It’s impossible to accuse Brand of being insincere. His fiercely antiestablishment convictions – for example, that voting is useless in the capitalist system – are way more risky and challenging than the usual milquetoast celebrity liberalism. It’s cost him, too. His movie career is all but over, as his agent admits.

Brand is upfront about the contradictions of his life. It’s clear the question of hypocrisy torments him constantly and drives everything he does. It’s a cliché to speak of celebrities using their fame to help the world – Brand seems to have a strategy for imploding his own career to help spark an actual worldwide revolution. If you listen to him long enough – and millions of fans do – it sort of makes sense.

Brand the icon

Presumably the revolution needs famous people, too, who can help with their influence and charisma and huge media platforms. Brand runs a YouTube channel from which he regularly lambastes conservative media and politicians – including the Australian government – for no profit. He started a program to employ recovering addicts in London and has campaigned against housing inequality in the UK with some success. He is “the best thing that’s happened to the left in years” according to environmental activist and Guardian commentator George Monbiot, who appears in the film. “I f***in’ own it... I’m an egotist, I’m a f***in’ narcissist," Brand tells a crowd of demonstrators. “But I’m your narcissist.”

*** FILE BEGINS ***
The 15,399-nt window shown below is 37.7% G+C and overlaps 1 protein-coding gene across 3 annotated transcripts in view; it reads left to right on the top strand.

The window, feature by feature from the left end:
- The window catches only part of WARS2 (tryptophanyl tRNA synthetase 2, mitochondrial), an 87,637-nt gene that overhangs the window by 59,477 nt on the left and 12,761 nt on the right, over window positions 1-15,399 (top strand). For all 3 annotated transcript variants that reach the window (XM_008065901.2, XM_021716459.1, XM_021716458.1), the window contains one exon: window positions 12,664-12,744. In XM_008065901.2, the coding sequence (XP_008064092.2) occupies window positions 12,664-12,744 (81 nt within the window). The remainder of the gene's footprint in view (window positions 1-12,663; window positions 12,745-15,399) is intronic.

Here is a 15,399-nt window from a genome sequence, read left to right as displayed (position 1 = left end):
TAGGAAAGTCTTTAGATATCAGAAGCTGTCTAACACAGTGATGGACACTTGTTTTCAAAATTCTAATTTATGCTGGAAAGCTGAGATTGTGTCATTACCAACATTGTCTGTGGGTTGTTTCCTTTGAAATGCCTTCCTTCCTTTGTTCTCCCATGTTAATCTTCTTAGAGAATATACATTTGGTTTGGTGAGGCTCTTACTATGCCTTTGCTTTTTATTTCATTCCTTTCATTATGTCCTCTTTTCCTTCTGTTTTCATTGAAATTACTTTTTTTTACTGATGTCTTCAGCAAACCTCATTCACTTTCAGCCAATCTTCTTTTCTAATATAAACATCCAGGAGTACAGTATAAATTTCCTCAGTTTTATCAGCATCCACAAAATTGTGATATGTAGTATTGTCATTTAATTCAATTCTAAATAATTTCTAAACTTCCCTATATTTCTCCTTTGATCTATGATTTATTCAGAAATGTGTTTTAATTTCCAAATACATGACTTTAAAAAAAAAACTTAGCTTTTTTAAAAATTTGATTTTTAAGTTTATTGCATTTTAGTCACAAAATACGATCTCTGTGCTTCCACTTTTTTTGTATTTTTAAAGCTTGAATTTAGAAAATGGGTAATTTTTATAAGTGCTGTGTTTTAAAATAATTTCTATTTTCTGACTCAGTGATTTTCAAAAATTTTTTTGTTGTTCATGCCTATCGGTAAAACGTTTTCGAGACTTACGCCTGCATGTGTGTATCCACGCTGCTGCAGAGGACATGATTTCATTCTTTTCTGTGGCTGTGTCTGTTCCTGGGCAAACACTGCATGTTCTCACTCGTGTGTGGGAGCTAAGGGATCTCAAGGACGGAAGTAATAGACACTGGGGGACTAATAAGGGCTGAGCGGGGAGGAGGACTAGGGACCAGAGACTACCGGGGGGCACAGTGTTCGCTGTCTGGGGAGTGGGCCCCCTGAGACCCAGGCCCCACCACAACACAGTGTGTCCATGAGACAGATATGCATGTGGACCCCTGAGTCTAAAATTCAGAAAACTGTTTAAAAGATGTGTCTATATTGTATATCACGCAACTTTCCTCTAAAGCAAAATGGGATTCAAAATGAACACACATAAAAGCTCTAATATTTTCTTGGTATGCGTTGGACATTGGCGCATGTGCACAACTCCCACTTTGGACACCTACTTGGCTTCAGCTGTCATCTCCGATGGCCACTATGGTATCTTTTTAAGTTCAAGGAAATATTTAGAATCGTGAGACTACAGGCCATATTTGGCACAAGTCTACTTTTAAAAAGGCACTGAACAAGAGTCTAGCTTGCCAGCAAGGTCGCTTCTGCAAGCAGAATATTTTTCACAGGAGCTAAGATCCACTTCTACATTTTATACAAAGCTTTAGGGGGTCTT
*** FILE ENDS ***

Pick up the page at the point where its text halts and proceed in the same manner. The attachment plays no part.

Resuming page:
Brand says he chose the four icons as the focus of his tour because they were all willing to die for their causes. A young, smacked-out Brand once stabbed himself onstage during a performance and nearly lost his leg. You get the sense his efforts to make the world a better place involve a similar level of insane determination. Russell Brand: A Second Coming reveals a man who’s never comfortable – whether in his fame or in his own skin – and has translated that restlessness into a stubborn drive to change the entire world.

 

Watch Russell Brand: A Second Coming on Sunday 28 May at 9:30pm on SBS.